Maybe someone at Croydon Council does have a sense of irony, however twisted.
Because no sooner is a local antiques dealer installed as the borough’s Mayor, than it emerges that Croydon’s Conservative-run council is secretly trying to flog off two dozen items of priceless Ming china from the publicly owned Riesco Collection.
Cushty, as DelBoy might have said.
The sale will cause horror among historians, art lovers and museum curators nationally. The Riesco Gallery – where these pieces are supposed to be on display – was part-funded by grants from the National Lottery and the Arts Council. The British Museum has a special long-term loan arrangements with Croydon because of the Riesco Collection, which places our borough museum on a similar standing to other world-rated collections such as Oxford’s Ashmolean Museum.
“This is not the kind of disposal, the break-up of a well-known collection, that we would normally like to see or encourage,” a source at the British Museum said this morning. The Museum source confirmed that the BM had not been consulted about any planned sale by Croydon Council.
After being approached by Inside Croydon, the council hurried out an arse-covering press release today, claiming that the sale would generate £13 million, and that this would be some kind of cultural bonanza for the town.
The council statement claims that the sale is prompted because Croydon can no longer afford to insure or maintain this part of the collection, even though it is understood that the majority of the pieces to be flogged off have been kept in long-term storage in the basement of the Town Hall, and not on display as was intended when bequeathed to the borough in 1959 by local businessman Raymond Riesco “in trust for the people of Croydon”.
In secret and without any debate in the council chamber or public consultation, 24 items from the Riesco Collection have already been removed from the Town Hall to Sotheby’s, the international auction house, for valuation prior to sale.
In its statement today, Croydon Council claims that, “The proposals are due to be considered at the council’s corporate services committee on Wednesday July 24.”
The People’s Republic of China is undergoing a policy of reclaiming cultural artefacts, including ancient Ming dynasty ceramics, which on world markets is placing a premium on such items when put to auction.
The man behind this latest act of cultural vandalism in our borough is none other than the deputy leader of Croydon’s Tories, Councillor Dudley Mead.
Last month, Mead went out of his way to travel to the home of 98-year-old Jean Riesco, Raymond Riesco’s daughter. Mead’s mission appears to have been to wheedle from a frail old lady some form of consent for the sale of part of the Riesco Collection.
In its statement today, the council claimed, “The proposal has the backing of the Riesco family, providing the proceeds of the sale are used to support culture in the borough.”
It seems that Mead spun Jean Riesco some load of old flannel about paying for more comfortable seats in the Fairfield Halls. In return for the Riesco sale, Mead has promised the Riesco family that the Ashcroft Theatre – or the “Ashford Theatre”, according to the council’s press release – will in due course be re-named the Riesco Theatre, a crass move that is sure to alienate the borough’s many supporters of the late actress Dame Peggy Ashcroft.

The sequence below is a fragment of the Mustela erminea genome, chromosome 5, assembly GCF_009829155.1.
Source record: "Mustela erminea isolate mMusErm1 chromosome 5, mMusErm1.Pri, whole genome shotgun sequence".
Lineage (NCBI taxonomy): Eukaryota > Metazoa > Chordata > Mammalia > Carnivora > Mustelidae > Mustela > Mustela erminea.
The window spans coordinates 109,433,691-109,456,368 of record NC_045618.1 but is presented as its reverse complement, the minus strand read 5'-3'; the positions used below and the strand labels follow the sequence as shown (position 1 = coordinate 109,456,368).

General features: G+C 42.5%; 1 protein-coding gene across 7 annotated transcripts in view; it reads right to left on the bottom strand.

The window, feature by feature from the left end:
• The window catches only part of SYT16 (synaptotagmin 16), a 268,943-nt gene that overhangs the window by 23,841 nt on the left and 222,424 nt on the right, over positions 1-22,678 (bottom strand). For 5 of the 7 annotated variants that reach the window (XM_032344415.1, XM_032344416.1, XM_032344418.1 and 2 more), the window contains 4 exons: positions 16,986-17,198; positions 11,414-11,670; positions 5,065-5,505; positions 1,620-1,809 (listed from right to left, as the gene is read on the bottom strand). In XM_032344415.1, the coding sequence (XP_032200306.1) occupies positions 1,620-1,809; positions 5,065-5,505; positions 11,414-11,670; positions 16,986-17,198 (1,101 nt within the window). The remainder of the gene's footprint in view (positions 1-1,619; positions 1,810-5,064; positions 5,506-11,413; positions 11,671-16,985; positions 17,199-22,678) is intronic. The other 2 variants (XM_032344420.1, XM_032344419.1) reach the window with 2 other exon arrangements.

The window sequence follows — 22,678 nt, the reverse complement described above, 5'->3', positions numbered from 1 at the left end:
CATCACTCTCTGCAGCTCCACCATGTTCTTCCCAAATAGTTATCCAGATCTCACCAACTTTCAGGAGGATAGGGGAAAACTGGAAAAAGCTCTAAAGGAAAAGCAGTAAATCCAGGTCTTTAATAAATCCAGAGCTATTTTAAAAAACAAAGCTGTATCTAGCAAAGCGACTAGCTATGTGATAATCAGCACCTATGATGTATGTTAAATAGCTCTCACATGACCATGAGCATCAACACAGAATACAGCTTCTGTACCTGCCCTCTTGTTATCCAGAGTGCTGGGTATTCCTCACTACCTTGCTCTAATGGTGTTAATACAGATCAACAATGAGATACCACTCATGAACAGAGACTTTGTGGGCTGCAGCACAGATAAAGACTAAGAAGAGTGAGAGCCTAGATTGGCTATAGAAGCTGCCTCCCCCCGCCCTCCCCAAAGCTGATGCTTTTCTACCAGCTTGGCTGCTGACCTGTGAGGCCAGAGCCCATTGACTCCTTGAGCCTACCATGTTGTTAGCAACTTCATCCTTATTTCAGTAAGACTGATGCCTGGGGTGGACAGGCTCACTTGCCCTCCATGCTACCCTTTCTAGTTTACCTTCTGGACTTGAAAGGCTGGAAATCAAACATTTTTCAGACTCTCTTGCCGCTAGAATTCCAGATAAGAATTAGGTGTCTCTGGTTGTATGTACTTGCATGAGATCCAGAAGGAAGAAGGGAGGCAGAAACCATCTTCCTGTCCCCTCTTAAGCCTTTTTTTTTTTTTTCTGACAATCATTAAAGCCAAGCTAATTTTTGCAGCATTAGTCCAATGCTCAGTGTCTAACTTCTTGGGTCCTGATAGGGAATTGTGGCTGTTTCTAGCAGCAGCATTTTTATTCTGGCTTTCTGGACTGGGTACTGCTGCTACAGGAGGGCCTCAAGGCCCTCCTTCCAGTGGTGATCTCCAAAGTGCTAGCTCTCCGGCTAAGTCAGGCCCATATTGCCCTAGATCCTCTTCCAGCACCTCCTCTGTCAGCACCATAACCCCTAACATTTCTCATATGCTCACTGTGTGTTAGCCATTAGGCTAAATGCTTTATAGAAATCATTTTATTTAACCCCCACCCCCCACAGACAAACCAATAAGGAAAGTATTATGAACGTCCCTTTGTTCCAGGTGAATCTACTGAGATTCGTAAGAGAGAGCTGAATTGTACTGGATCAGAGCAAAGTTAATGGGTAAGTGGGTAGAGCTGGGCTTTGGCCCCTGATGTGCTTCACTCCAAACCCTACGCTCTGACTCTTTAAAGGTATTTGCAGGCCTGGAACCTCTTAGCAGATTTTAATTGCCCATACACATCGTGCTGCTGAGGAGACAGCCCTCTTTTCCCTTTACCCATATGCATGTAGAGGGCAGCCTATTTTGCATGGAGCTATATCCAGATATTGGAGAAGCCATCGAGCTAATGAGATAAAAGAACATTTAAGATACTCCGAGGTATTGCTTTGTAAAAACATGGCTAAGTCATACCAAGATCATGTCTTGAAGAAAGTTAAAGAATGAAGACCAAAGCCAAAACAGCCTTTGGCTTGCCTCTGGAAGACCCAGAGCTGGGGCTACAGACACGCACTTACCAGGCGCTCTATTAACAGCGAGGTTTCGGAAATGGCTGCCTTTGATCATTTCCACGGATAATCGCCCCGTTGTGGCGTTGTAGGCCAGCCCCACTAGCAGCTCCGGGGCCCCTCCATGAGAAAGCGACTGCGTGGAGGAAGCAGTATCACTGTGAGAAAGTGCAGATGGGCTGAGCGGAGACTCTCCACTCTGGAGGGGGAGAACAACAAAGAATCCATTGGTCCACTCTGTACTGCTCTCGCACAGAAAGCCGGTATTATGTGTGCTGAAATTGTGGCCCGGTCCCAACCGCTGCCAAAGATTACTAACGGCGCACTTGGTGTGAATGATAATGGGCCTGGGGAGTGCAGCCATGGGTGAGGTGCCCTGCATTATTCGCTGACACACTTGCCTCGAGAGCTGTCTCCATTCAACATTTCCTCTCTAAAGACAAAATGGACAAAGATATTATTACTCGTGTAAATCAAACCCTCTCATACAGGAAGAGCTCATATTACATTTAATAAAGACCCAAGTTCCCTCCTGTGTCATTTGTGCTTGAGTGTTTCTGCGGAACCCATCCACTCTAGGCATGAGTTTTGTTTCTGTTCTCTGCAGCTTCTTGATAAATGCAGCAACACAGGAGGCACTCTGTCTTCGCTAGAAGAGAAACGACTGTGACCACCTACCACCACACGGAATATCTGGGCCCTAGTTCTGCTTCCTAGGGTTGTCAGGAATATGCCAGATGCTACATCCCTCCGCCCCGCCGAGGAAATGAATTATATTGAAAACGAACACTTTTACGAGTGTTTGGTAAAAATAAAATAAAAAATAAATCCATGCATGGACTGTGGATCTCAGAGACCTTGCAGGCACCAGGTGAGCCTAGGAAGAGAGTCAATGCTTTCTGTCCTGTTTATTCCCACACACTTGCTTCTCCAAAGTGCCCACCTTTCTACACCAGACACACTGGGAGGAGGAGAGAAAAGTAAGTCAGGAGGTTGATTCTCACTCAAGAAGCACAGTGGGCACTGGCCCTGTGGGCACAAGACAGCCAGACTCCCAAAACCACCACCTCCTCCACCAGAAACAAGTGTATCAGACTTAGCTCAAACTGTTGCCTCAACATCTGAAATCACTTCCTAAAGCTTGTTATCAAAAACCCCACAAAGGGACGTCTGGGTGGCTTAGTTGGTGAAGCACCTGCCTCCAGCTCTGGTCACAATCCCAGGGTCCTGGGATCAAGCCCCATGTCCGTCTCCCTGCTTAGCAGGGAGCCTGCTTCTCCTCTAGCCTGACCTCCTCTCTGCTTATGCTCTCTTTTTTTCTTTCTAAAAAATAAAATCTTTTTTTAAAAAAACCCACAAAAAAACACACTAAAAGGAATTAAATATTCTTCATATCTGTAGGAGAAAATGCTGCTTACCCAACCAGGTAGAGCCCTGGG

The Meads – Dudley and his fellow councillor wife Margaret, who between them bank more than £90,000 a year in allowances from the council – were not available to answer questions when called this morning. Perhaps Dudley was caddying for Margaret on the golf course?
As the council’s cabinet member for “capital budget and asset management”, Dudley Mead has overseen the building of the council’s £140 million offices, and the spending of £3million more of public money to furnish those offices.
Mead, who is a board member of the Fairfield Halls, has also authorised £27 million of public money being paid towards the refurbishment of the Fairfield, although his plan for the council to take over the running of the Halls may now be subject to review by the Charity Commission.
And it would seem that in order to pay for his Fairfield Halls project, Mead has decided to flog off Croydon’s family silver, or at least its priceless collection of ceramics.
“If this comes to pass, it will be another sad day for our town,” said Timothy Godfrey, the opposition Labour group’s spokesman on culture and the arts.
“I’m really proud of Croydon, the sort of place where people come to, put down roots, bring up their family and come to love for its location, it’s transport links and the opportunities it gives.
“This has always been the story of Croydon, and was the story for Raymond Riesco. He left the people of Croydon his family home, the farm next door and the impressive Chinese ceramics collection,” Godfrey said.
“The Tories have ripped apart the Croydon Clocktower complex, closing the purpose-built gallery, and the purpose-built David Lean Cinema. They withdrew the grant to the Warehouse Theatre, forcing it to close.
“The Tories have committed act after act of cultural vandalism since being elected. This is a scorched earth policy towards culture in our borough, and it must be stopped.”
- Council’s Mr & Mrs act that defies proper declarations
- Failing Fairfield Halls is limping along on borrowed time
- Croydon arts policy: no librarians, but £1.5m for Fairfield Halls
- Inside Croydon: Croydon’s only independent news source that is actually based in the heart of the borough – 267,670 page views Nov 2012-Apr 2013
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